How unusual is credit union’s 20.3% share growth in 2020? Or the slight uptick to 23.2% for the 12 months ending March 31, 2021?
For the decade ending in 2020, the credit union system’s compound annual share growth (CAGR) was 6.7%.
Share growth drives the balance sheet. The two sources for shares are expanding existing member relationships and adding new members. The rate of new member gain in this same decade was 3.4% (CAGR). This suggests a balance of internal and external growth sources.
In 2020 however, new members grew at 3.3% or just 16% of the total gain in shares that year.
The 2020 results remind one of the marketing adage about finding more business: there is always more business to be gained from existing customers than from acquiring new ones.
In plain speaking, if existing members aren’t growing their relationship, why will new ones find your offerings attractive?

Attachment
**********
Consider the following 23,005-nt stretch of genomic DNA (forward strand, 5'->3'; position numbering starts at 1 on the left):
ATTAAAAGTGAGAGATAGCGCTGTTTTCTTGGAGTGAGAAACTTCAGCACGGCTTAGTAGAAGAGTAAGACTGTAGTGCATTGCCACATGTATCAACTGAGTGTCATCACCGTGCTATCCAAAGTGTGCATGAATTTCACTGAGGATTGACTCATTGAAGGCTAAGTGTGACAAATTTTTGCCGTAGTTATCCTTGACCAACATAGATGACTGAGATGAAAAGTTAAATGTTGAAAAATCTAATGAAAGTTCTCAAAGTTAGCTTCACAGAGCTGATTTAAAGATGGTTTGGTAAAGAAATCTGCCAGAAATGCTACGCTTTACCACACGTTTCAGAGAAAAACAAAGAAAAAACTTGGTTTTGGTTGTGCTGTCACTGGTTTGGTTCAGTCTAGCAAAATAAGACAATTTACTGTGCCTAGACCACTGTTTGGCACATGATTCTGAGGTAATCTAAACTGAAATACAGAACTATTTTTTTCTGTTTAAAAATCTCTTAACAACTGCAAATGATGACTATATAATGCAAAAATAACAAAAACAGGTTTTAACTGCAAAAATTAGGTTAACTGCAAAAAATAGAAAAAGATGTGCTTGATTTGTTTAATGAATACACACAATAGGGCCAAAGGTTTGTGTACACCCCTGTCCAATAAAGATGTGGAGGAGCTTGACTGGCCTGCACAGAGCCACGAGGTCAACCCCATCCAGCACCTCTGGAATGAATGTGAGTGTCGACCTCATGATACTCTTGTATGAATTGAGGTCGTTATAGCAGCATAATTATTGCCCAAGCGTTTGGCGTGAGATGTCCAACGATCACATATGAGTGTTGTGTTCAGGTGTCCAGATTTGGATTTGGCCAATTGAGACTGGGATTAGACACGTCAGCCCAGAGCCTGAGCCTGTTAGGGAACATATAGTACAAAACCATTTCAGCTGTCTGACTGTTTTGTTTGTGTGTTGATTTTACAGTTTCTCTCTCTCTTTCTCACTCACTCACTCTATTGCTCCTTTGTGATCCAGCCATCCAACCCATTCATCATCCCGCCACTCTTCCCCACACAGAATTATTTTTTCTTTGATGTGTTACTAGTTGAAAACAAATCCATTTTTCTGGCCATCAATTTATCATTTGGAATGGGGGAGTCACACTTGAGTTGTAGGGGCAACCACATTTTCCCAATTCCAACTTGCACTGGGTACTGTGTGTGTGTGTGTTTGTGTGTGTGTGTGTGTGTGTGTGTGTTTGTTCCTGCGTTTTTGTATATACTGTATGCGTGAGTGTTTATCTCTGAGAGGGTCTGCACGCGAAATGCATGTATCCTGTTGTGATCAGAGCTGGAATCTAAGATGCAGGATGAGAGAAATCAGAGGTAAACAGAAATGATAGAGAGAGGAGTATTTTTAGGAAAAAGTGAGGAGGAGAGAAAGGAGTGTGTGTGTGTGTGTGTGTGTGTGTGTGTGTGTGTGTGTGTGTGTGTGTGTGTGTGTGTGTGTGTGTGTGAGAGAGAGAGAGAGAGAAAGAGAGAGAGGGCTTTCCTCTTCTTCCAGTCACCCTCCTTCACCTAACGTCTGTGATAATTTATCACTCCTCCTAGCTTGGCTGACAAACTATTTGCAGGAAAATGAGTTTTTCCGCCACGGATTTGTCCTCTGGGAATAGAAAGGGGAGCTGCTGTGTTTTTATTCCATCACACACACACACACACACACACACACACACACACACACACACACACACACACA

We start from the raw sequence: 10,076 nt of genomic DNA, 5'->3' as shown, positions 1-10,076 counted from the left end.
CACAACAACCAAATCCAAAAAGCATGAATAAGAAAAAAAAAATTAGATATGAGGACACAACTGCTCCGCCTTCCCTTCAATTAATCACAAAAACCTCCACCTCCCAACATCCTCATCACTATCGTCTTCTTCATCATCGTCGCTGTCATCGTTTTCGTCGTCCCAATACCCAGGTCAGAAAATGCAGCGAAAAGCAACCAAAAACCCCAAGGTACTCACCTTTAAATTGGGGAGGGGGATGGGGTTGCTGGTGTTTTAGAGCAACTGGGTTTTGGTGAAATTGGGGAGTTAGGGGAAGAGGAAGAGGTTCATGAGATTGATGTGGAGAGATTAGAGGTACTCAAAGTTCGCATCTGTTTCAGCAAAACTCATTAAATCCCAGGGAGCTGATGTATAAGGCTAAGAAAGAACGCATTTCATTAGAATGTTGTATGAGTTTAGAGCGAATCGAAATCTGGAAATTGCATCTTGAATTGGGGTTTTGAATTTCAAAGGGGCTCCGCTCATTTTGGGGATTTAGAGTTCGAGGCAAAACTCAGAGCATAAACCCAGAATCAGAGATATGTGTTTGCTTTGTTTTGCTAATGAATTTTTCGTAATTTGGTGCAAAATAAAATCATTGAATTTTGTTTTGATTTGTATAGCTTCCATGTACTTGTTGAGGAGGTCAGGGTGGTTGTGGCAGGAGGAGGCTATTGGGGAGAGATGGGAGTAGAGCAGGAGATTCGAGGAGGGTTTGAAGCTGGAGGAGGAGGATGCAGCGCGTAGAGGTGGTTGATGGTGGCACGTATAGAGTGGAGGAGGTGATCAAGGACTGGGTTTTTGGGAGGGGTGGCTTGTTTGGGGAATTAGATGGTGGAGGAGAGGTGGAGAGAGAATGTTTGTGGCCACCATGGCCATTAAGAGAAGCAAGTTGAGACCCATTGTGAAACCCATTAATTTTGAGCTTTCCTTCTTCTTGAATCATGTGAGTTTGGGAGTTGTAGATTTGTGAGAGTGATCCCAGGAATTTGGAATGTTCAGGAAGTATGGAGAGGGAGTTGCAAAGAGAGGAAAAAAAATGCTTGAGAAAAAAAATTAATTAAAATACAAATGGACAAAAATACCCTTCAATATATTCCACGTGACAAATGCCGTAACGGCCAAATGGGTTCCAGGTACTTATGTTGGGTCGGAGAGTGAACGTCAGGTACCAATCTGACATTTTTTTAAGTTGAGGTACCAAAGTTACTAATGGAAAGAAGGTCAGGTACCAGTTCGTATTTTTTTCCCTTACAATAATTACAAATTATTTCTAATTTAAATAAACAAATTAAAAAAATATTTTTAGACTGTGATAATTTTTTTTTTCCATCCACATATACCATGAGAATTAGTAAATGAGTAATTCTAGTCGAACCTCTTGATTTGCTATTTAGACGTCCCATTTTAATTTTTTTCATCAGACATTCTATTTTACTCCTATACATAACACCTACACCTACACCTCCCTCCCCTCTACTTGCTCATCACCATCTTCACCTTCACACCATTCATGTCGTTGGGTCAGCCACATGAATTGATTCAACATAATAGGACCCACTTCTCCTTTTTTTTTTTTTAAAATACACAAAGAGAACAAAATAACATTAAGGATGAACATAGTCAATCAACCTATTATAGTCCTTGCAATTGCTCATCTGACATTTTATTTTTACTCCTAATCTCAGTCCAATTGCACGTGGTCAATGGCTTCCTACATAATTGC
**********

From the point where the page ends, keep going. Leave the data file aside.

Data Source: Callahan’s 2020 Credit Union Directory (pgs. 1-2)
2 Replies to “Historical Trends & Today’s Share Growth”
Truer words never spoken Chip. As a strategic planning exercise i have often asked CUs what would their plan look like if they made the assumption that they would add no new members in the next planning cycle. How would they be successful if all they did was build and expand relationships with their current members? After many a guffaw, most found that they could easily survive and prosper under that scenario and without the overhead costs of account acquisition, which most didn’t even have an idea of what that was.
The 2020 Summary of Deposits Survey showed deposit growth of 21.7 percent between June 2019 and June 2020, the largest one-year increase. The deposit growth at credit unions is the same deposit growth at FDIC insured banks. With dividends at or near 0.0% credit unions are a safe harbor for excess cash. Maybe they will soon impose a “storage” fee or impose a negative dividend rate.